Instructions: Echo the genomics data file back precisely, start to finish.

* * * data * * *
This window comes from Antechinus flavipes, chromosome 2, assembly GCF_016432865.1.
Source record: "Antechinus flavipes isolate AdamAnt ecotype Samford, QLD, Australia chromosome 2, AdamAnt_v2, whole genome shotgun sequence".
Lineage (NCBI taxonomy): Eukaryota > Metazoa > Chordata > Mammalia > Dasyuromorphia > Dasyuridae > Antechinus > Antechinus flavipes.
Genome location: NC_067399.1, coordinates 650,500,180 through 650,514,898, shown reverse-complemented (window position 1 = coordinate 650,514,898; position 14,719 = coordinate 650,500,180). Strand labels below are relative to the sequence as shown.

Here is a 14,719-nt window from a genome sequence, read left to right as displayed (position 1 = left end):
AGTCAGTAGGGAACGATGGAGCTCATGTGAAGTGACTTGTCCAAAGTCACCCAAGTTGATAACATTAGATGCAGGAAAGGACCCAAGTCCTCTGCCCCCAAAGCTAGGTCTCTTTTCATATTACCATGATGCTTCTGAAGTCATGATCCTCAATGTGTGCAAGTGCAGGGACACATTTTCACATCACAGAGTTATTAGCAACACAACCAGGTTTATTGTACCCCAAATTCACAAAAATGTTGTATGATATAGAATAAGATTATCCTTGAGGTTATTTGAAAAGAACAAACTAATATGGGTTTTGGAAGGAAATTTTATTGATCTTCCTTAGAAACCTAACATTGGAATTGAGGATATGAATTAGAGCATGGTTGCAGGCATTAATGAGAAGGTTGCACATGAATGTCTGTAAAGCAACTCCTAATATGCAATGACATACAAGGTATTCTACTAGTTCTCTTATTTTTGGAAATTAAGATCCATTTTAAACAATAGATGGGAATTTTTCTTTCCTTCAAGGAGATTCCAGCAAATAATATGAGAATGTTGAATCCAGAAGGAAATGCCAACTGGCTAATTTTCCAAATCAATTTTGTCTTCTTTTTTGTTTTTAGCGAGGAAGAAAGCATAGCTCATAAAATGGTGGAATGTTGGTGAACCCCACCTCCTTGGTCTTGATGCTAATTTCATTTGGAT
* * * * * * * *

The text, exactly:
This window comes from Antechinus flavipes, chromosome 2, assembly GCF_016432865.1.
Source record: "Antechinus flavipes isolate AdamAnt ecotype Samford, QLD, Australia chromosome 2, AdamAnt_v2, whole genome shotgun sequence".
Lineage (NCBI taxonomy): Eukaryota > Metazoa > Chordata > Mammalia > Dasyuromorphia > Dasyuridae > Antechinus > Antechinus flavipes.
Genome location: NC_067399.1, coordinates 650,500,180 through 650,514,898, shown reverse-complemented (window position 1 = coordinate 650,514,898; position 14,719 = coordinate 650,500,180). Strand labels below are relative to the sequence as shown.

Here is a 14,719-nt window from a genome sequence, read left to right as displayed (position 1 = left end):
AGTCAGTAGGGAACGATGGAGCTCATGTGAAGTGACTTGTCCAAAGTCACCCAAGTTGATAACATTAGATGCAGGAAAGGACCCAAGTCCTCTGCCCCCAAAGCTAGGTCTCTTTTCATATTACCATGATGCTTCTGAAGTCATGATCCTCAATGTGTGCAAGTGCAGGGACACATTTTCACATCACAGAGTTATTAGCAACACAACCAGGTTTATTGTACCCCAAATTCACAAAAATGTTGTATGATATAGAATAAGATTATCCTTGAGGTTATTTGAAAAGAACAAACTAATATGGGTTTTGGAAGGAAATTTTATTGATCTTCCTTAGAAACCTAACATTGGAATTGAGGATATGAATTAGAGCATGGTTGCAGGCATTAATGAGAAGGTTGCACATGAATGTCTGTAAAGCAACTCCTAATATGCAATGACATACAAGGTATTCTACTAGTTCTCTTATTTTTGGAAATTAAGATCCATTTTAAACAATAGATGGGAATTTTTCTTTCCTTCAAGGAGATTCCAGCAAATAATATGAGAATGTTGAATCCAGAAGGAAATGCCAACTGGCTAATTTTCCAAATCAATTTTGTCTTCTTTTTTGTTTTTAGCGAGGAAGAAAGCATAGCTCATAAAATGGTGGAATGTTGGTGAACCCCACCTCCTTGGTCTTGATGCTAATTTCATTTGGAT